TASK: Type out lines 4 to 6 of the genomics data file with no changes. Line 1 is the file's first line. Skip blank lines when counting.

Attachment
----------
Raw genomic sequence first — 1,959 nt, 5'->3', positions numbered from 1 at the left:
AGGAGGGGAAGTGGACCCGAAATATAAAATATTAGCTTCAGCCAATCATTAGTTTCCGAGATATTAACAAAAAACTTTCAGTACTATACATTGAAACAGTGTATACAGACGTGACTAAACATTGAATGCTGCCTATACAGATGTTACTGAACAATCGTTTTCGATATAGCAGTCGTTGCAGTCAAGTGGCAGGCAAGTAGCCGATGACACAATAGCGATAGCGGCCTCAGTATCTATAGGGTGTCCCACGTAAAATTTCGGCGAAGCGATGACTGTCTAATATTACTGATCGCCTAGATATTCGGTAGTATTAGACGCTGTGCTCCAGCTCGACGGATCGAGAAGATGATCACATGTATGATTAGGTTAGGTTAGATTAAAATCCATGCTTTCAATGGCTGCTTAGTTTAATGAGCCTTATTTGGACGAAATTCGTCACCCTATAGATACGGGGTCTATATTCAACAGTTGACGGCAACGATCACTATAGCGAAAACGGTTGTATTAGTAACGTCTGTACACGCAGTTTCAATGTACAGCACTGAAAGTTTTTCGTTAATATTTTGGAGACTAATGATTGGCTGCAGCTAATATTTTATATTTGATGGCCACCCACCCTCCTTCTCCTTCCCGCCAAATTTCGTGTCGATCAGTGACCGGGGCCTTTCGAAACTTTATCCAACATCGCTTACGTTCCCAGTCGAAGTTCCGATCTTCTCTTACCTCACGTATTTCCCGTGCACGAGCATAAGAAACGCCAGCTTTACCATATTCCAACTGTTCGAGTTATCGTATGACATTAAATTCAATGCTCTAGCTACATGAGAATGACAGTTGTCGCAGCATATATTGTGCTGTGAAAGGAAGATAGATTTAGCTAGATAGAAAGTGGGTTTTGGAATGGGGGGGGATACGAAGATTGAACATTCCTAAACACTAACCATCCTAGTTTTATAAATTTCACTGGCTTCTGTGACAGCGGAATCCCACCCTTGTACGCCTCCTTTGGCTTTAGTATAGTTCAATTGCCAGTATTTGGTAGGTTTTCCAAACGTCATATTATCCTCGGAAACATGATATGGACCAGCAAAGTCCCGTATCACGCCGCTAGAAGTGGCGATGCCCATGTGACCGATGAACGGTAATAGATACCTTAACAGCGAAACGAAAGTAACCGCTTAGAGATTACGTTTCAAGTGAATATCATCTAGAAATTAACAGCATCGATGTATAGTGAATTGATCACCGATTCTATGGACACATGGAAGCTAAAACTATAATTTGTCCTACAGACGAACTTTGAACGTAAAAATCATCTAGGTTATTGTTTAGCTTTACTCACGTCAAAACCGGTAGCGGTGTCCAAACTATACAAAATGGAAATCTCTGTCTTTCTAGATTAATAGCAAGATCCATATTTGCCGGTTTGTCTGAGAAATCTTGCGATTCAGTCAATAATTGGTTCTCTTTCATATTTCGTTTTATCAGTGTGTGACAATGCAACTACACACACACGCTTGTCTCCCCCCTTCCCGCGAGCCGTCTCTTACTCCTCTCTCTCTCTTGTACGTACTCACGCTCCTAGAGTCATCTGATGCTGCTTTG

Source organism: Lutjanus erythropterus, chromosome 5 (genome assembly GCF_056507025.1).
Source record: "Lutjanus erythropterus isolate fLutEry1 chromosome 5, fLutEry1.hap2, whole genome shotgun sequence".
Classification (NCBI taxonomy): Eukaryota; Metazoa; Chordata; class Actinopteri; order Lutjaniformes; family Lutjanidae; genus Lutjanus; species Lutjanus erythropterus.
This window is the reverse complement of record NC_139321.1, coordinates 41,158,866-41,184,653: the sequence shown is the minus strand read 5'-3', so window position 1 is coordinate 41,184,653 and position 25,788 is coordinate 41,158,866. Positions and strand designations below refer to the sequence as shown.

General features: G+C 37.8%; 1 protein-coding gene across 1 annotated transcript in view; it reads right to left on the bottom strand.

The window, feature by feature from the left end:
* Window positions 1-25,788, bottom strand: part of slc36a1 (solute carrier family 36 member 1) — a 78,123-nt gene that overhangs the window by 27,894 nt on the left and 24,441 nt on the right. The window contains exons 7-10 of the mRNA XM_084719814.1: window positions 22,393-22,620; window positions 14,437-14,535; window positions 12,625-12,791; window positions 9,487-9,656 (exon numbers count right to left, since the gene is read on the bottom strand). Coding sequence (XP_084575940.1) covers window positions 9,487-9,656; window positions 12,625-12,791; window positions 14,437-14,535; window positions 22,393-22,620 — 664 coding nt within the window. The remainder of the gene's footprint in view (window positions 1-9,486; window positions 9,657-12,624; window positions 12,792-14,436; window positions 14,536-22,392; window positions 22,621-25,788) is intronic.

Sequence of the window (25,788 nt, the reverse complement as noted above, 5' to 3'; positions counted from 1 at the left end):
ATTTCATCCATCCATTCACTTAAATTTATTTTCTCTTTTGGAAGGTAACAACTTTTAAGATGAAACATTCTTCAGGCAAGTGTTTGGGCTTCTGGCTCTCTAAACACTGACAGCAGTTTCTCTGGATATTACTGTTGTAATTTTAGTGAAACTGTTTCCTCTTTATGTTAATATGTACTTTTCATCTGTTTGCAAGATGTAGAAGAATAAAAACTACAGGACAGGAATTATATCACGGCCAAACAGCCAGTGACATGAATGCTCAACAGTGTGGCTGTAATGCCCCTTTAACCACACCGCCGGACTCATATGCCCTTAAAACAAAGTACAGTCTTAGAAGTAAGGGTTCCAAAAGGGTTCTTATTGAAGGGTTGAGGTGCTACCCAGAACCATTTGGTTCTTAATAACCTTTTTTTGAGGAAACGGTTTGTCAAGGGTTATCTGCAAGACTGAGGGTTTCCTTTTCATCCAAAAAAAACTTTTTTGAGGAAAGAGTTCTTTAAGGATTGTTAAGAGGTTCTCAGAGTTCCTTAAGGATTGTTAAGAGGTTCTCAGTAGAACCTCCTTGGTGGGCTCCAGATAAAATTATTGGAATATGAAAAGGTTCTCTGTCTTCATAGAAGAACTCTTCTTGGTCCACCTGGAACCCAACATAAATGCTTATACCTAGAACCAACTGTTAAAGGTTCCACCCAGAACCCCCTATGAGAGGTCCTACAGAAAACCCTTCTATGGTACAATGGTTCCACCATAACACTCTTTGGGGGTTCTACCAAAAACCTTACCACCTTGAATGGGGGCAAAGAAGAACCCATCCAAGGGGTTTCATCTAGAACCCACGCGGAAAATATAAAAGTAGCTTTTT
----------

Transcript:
Source record: "Lutjanus erythropterus isolate fLutEry1 chromosome 5, fLutEry1.hap2, whole genome shotgun sequence".
Classification (NCBI taxonomy): Eukaryota; Metazoa; Chordata; class Actinopteri; order Lutjaniformes; family Lutjanidae; genus Lutjanus; species Lutjanus erythropterus.
This window is the reverse complement of record NC_139321.1, coordinates 41,158,866-41,184,653: the sequence shown is the minus strand read 5'-3', so window position 1 is coordinate 41,184,653 and position 25,788 is coordinate 41,158,866. Positions and strand designations below refer to the sequence as shown.